Donald Trump’s pro-Israel policies do not take precedent over domestic security for a number of Jewish voters. Many are concerned with the president’s alleged stoking of antisemitism by failing to forthrightly condemn far-right extremist groups.
On Sept. 23, the Washington Post reported that Trump muttered Jews “are only in it for themselves” after phone calls with Jewish lawmakers.
The James campaign has seen its own share of criticism in this field. In late August, James spoke at an event put on by the Antrim County Conservative Union. Members of the far-right group Proud Boys, which has been linked to antisemitic activity and which Trump did not forthrightly condemn during the first presidential debate Sept. 29, volunteered to work that event.
James himself says he doesn’t think the president is antisemitic, but he can only comment on his own beliefs.
“I can’t speak for President Trump, nor will I try,” he said. “But I will speak for myself that I hate bigotry in all of its forms.”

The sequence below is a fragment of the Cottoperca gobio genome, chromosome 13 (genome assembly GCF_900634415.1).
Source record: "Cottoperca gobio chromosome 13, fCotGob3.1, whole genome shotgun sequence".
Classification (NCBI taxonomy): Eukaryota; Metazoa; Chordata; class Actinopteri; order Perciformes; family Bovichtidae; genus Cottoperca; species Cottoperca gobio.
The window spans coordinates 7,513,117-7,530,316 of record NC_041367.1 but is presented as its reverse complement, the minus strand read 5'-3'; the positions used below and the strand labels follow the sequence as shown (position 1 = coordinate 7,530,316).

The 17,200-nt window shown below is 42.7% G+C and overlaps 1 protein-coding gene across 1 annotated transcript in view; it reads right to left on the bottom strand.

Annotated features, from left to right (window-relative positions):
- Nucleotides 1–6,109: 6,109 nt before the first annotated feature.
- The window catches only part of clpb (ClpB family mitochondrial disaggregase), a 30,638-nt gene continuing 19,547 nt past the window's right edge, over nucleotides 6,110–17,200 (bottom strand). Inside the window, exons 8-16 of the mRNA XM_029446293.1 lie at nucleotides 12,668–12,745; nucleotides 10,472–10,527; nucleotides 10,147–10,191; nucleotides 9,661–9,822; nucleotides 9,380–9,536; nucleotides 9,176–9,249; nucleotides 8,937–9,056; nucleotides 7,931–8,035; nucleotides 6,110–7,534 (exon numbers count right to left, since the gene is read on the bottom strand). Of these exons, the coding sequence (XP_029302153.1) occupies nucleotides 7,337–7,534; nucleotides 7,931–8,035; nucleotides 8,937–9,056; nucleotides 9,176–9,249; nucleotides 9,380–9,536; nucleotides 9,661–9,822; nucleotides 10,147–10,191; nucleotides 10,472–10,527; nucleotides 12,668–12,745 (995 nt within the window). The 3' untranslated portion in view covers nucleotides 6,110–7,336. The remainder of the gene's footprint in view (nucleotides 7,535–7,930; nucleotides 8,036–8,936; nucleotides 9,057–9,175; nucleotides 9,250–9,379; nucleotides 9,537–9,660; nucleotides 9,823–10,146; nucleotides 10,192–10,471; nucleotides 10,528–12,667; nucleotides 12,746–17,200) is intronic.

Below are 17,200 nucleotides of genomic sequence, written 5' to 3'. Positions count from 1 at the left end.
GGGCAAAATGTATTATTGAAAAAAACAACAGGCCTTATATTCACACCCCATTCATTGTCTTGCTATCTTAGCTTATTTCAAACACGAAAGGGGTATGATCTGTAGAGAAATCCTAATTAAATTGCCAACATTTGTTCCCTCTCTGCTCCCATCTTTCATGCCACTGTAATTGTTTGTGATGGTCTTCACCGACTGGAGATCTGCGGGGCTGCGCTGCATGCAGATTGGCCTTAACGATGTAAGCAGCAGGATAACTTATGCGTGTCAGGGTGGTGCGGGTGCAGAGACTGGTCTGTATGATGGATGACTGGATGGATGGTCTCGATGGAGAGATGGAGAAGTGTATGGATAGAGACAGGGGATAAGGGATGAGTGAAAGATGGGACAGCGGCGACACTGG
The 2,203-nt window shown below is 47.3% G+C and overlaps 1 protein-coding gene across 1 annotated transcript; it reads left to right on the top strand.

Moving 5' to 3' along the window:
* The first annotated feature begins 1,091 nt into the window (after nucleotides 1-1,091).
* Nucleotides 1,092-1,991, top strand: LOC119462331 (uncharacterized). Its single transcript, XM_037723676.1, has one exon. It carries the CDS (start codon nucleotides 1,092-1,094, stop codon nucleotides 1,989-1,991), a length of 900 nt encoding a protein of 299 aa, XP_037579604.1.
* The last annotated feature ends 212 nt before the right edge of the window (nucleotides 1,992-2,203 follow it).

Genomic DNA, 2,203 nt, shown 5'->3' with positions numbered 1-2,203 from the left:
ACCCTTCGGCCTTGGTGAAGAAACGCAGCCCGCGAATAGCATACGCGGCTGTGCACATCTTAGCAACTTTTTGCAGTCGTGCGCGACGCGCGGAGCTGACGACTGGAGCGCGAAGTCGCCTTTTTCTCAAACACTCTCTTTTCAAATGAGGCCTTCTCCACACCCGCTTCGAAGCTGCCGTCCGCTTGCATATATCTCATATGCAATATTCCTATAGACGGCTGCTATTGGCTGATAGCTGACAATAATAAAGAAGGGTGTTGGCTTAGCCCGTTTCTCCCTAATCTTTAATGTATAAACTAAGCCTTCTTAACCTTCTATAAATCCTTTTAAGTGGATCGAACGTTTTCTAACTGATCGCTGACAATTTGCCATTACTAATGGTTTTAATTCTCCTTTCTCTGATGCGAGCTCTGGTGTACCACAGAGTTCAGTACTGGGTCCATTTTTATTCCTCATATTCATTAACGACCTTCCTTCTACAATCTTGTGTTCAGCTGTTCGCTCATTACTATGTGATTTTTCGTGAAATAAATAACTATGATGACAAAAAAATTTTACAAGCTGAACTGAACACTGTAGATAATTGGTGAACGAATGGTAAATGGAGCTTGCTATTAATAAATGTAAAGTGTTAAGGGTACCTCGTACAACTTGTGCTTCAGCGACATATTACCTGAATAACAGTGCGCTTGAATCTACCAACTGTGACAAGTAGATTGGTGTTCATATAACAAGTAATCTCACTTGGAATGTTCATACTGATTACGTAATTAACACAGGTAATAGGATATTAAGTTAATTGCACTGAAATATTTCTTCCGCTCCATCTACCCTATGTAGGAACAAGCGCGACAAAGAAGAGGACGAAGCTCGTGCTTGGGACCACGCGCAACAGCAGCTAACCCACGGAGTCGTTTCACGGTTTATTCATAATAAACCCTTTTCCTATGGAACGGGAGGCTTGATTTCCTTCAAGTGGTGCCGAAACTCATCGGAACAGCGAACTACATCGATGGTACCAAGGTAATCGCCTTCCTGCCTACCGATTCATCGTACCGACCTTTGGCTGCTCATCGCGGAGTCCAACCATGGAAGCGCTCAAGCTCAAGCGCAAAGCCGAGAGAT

James has had his own distinct encounters with bigotry as a Black man in the U.S. On Sept. 10, he attended Trump’s campaign rally in Freeland, Mich., and told the audience of 5,000 about a time he feared for his life while getting pulled over by police with one of his young sons in the backseat.
“I spoke about things in front of a crowd that was mostly white, some things that they’d never potentially heard before,” he said. “And we got cheers for that.”
The president has offered his “total and complete” endorsement for James that day as well. But Trump has also called the Black Lives Matter organization “bad for Black people.” Though James says both the Democratic and Republican Parties haven’t done enough for Black voters, he holds conflicted views on the movement.
James said, “Of course I believe that Black lives matter. I’m a Black man.” But he says the Black Lives Matter movement has been “hijacked by leftists.”
“I do not believe that it honors the sacrifices of the civil rights leaders who came before us, nor does it shed a positive light on George Floyd’s death,” he said.
In a statement from his campaign, James said that as a Black man and officer, he understands both sides of the debate. To the public, he has denounced proposals to defund police departments and says he supports “increased training and increased transparency.”